And that means, it’s other people you need to understand if you want to make money, not yourself.

How many people do you know who love doing their taxes? Probably not many.

Believe or not, I love doing taxes. Does that surprise you? I’ve always loved math. Math was my first language; I understood it long before I understood spoken English. And doing someone’s taxes is like the ultimate mathematical puzzle.

So here we have something I love doing that other people hate doing. And guess what? People love to pay me to do their taxes. No really, they are thrilled to part with their money. Why? Because I take away their pain. I take away their stress, I take away a task that would be hard work for them, and I take away the struggle of learning to excel at something that they don’t even want to do in the first place.

That’s what I get paid for. I get paid to take away someone else’s pain.

When I was younger, I had a basic delusion about money. I thought money was a reward for tolerating hard work. Hourly employment can, slowly but surely, indoctrinate you with a very mistaken view of the value of money. Because on the surface, right, you are working so many hours and getting paid so many dollars.

And it’s true that some people do get paid to do things that, probably, no one really wants to do. For instance, every week someone comes and picks up my garbage. That’s a service I pay for. Now I don’t want to have to deliver my own garbage to the dump. I doubt anyone really would want to do that, not on a weekly basis. And I find it hard to believe that anyone would wake up every morning and think, “yay, I get to pick up and deliver garbage”–unless they were getting paid for it.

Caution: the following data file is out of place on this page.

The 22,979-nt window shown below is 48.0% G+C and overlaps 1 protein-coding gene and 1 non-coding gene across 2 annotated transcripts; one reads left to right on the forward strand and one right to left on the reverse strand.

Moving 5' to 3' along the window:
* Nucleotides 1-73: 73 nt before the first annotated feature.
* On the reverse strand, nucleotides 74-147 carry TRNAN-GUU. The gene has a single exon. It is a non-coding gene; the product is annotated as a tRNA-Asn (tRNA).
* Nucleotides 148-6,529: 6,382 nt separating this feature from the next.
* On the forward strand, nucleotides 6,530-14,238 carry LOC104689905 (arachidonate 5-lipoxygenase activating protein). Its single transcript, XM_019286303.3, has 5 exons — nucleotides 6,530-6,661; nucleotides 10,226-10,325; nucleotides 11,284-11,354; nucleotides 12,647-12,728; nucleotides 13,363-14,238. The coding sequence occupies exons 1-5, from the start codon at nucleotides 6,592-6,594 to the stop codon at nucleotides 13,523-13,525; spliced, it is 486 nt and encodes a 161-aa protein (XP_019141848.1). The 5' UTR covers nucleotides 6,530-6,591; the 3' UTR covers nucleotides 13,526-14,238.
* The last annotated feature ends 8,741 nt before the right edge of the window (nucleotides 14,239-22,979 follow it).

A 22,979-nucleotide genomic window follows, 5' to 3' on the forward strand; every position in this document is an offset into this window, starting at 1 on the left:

No matter what you try to do with your life, in order to make money, there’s going to be at least some aspect of your job that is like picking up the trash.

But here’s the important part. It doesn’t matter whether you like doing it. It matters whether other people like doing it. Your customers, your clients, whoever they are–if you can figure out something that other people hate but you love, like or at least don’t mind, you’ve hit the jackpot.

When I started my own business, guess what I quickly learned was the easy path to success? Yep. Doing taxes.

As time went on, it was more lucrative for me to be a financial adviser. The pain that financial advisers take away is deeper and more stressful than the pain of filling out a tax form. For instance, financial advisers deal with a retiree’s fear of running out of money. That is a deep fear, and it requires more trust to even talk about it, much less hire someone to remove it. But regardless of the fact that it took longer to get the financial advisory business up and running, in order to succeed I had to internalize an important truth about money itself.

Money is not a reward for tolerating stress, agony, or even hard work. Money is a reward for doing something that someone else finds stressful, agonizing, hard, or flat-out impossible.

I really wish someone had told me this decades ago. I would have spent less time looking in the mirror, trying to “find my passion” or whatever, and more time considering others, finding their pain. In other words, I would have been both more successful and more compassionate. (And I would have had more respect for garbage collectors.)